History abounds in the Natural State. With years and years creaking by and various renovations it’s a wonder some hotels maintained their historic suave. However, each of these destinations offers a little glimpse into Arkansas’ history and a greater understanding of what life looked like in earlier decades. Below are five historic hotels in Arkansas that are worth a visit. And who knows, you might even see a ghost or two at some of these locations.
Basin Park Hotel in Eureka Springs
This hotel has been offering dining, weddings, spa experiences, and lodging for over a century. It was built in 1905 and is located next to the Basin Spring in the shopping district of Eureka Springs. The Basin Hotel has been recognized by the Ripley Foundation for quite an astonishing reason. Every floor of the Basin Park Hotel is ground level, due to the fact that the hotel is built into a mountain. In early years of operation guests would go out through the different floors and explore the paths in the mountain. The hotel was also a little wrapped up in  the gambling era until a raid in 1955, because the hotel was selling “intoxicating liquor without a license” during the annual Barefoot Ball. This hotel has seen the roaring 20’s, a raid in the 50’s, Joe Parkhill’s  (a former manager) arrest for illegal slot machines and served guests through it all. This hotel certainly has an interesting past and is certainly worth a stop.
Arlington Resort Hotel and Spa in Hot Springs
Tales of the Arlington reach far and wide. How many of them are true, that’s up for debate. However it is undeniable that this hotel in Hot Springs is a historic gem. This hotel has seen three “eras”. Originally opened in 1875 the Arlington has been around for over one hundred and forty years, and when it first opened it was wooden, three stories high and had 120 rooms making it the largest hotel in the state for that era. That building was torn down in 1893 for a 300-room Spanish Renaissance structure which was referred to as “the most elegant and complete hotel in America” by Charles Cutter. Sadly this building burned down and the Arlington you see today was finished in 1924. The hotel was a haven for gangsters in the 1930s and Al Capone himself would rent out the fourth floor for his friends and family. Suite 443 was his favorite and is now called the Al Capone Suite, it even has a plaque on the door. There are various reports of paranormal encounters at the Arlington, however the best way to find out is always to see for yourself.
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Capital Hotel in Little Rock
The Capital Hotel has been part of the capital city’s history since the 1870’s. It was originally the Denckla block, which was built to house offices, shops, and gentlemen’s apartments for businessmen. The Denckla block became a Hotel in 1877. The name came from Mrs. Morehead Wright, a woman from the area who stated it was a “capital enterprise located in a capital building” in the “capital of the state,” and she hoped it would be a “capital success.” Good way to capitalize on the location right? The Capital Hotel is considered to be the “front porch of Little Rock” and has been renovated numerous times throughout the years consistently keeping up with modern standards of class and comfort without losing its history. The hotel hosted many political and historical figures, including President Ulysses S. Grant. The hotel has an unusually large elevator, and legend says the large elevator size was so that Grant could take his horse up to his room. The hotel has been regarded as the hub for political announcements and served as President Bill Clinton’s local media headquarters during his tenure as President. The Capital Hotel is iconic, magnificent, historic and a worthy location to visit.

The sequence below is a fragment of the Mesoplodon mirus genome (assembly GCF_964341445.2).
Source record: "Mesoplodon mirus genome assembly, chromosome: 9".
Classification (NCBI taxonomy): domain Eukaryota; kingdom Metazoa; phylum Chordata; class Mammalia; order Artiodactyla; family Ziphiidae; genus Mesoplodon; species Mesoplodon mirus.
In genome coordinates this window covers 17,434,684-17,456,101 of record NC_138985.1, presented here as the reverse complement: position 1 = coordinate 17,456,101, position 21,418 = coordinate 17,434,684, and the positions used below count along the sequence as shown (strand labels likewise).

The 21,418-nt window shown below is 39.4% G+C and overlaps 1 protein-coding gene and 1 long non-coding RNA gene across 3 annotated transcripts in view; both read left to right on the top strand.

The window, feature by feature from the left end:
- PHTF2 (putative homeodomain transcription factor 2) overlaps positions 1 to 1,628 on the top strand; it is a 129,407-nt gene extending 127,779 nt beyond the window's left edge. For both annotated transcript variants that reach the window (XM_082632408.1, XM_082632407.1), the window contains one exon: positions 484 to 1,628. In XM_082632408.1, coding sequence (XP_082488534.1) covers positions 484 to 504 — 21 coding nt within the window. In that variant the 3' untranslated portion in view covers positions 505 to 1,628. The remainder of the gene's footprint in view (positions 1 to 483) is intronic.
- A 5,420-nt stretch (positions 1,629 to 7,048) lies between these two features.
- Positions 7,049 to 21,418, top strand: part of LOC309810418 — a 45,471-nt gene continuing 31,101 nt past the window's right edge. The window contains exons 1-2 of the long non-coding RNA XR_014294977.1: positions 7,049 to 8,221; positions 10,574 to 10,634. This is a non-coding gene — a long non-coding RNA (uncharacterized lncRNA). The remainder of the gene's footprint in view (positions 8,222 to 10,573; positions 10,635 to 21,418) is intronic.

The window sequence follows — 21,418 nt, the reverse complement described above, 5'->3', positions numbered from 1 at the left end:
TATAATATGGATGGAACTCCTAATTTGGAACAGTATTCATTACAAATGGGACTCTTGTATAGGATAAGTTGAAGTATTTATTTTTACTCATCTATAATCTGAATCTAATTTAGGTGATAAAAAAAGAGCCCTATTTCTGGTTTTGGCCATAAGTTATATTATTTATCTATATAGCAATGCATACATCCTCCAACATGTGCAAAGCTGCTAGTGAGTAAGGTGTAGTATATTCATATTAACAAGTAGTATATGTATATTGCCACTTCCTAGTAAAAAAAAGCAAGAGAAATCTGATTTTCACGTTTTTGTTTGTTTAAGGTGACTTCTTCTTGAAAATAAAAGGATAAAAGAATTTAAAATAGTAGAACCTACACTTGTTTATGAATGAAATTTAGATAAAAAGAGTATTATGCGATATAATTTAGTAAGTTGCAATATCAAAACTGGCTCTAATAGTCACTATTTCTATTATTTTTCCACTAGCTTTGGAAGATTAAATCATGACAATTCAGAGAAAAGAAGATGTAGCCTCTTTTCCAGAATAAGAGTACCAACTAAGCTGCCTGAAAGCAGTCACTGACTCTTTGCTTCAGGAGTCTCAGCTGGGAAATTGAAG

Hotel Seville in Harrison
The building in which Hotel Seville is located was originally opened for business in 1929 and played a significant role in the social life in Harrison for thirty years. The hotel was purchased and re opened twice throughout the 60’s and 70’s, and became the Town House in 1978. The hotel later faced a million dollar restoration in 2008 and the hotel you can stay at today was opened in 2012. The hotel is beautiful with old spanish architecture and Arabic inscriptions and wall decorations featuring the resplendent quetzal in gold and rich tints. The hotel houses cafe 1929 in which the furnishing only contributes to the historic atmosphere of the hotel. hotel’s history is unique as its architecture is beautiful, so consider seeing all it has to offer soon.
Crescent Hotel in Eureka Springs
Another historic gem is tucked away in Eureka Springs! This beauty is the Crescent Hotel. Built of native limestone in 1886, this grand Victorian hotel with a hand-painted lobby is set on 15 mountaintop acres not far from Downtown Eureka Springs. More than just the intriguing building there are also 15 acres of manicured gardens with hiking and walking trails that loop through the city and pass the City Dog Park, Skate Park and City Playground. The Hotel also features 72 rooms with upscale suites and 9 luxury cottages. The building and its grounds have been home to stables when the hotel was a prime carriage location in victorian days, a college for girls, a hospital and more. The hotel is also known as one of America’s most haunted hotels. During your stay you can even take a ghost tour. This fascinating hotel has been recognized by the National Trust for Historic Preservation as one of America’s Dozen Distinctive Destinations. There is plenty of history and a whole floor dedicated to hotel archives. This elaborate history is sure to keep you hooked.